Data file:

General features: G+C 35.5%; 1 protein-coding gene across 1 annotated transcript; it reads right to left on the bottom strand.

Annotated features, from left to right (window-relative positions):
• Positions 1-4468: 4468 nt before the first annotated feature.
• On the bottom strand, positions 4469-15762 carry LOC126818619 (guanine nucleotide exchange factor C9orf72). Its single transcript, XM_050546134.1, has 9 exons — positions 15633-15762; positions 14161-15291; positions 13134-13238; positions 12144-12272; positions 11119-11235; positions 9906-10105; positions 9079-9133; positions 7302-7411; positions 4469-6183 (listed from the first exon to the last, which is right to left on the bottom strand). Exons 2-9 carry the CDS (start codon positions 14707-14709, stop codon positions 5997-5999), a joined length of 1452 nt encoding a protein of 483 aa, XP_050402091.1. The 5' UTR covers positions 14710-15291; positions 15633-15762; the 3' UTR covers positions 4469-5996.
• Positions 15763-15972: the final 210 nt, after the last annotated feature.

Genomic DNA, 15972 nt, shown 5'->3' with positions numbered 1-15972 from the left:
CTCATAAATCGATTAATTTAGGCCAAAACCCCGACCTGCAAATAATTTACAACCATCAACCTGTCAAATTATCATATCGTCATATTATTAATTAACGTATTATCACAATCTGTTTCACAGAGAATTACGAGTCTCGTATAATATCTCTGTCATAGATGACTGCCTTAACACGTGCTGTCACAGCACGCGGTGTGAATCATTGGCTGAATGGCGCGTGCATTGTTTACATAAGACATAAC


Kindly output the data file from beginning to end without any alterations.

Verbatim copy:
General features: G+C 35.5%; 1 protein-coding gene across 1 annotated transcript; it reads right to left on the bottom strand.

Annotated features, from left to right (window-relative positions):
• Positions 1-4468: 4468 nt before the first annotated feature.
• On the bottom strand, positions 4469-15762 carry LOC126818619 (guanine nucleotide exchange factor C9orf72). Its single transcript, XM_050546134.1, has 9 exons — positions 15633-15762; positions 14161-15291; positions 13134-13238; positions 12144-12272; positions 11119-11235; positions 9906-10105; positions 9079-9133; positions 7302-7411; positions 4469-6183 (listed from the first exon to the last, which is right to left on the bottom strand). Exons 2-9 carry the CDS (start codon positions 14707-14709, stop codon positions 5997-5999), a joined length of 1452 nt encoding a protein of 483 aa, XP_050402091.1. The 5' UTR covers positions 14710-15291; positions 15633-15762; the 3' UTR covers positions 4469-5996.
• Positions 15763-15972: the final 210 nt, after the last annotated feature.

Genomic DNA, 15972 nt, shown 5'->3' with positions numbered 1-15972 from the left:
CTCATAAATCGATTAATTTAGGCCAAAACCCCGACCTGCAAATAATTTACAACCATCAACCTGTCAAATTATCATATCGTCATATTATTAATTAACGTATTATCACAATCTGTTTCACAGAGAATTACGAGTCTCGTATAATATCTCTGTCATAGATGACTGCCTTAACACGTGCTGTCACAGCACGCGGTGTGAATCATTGGCTGAATGGCGCGTGCATTGTTTACATAAGACATAAC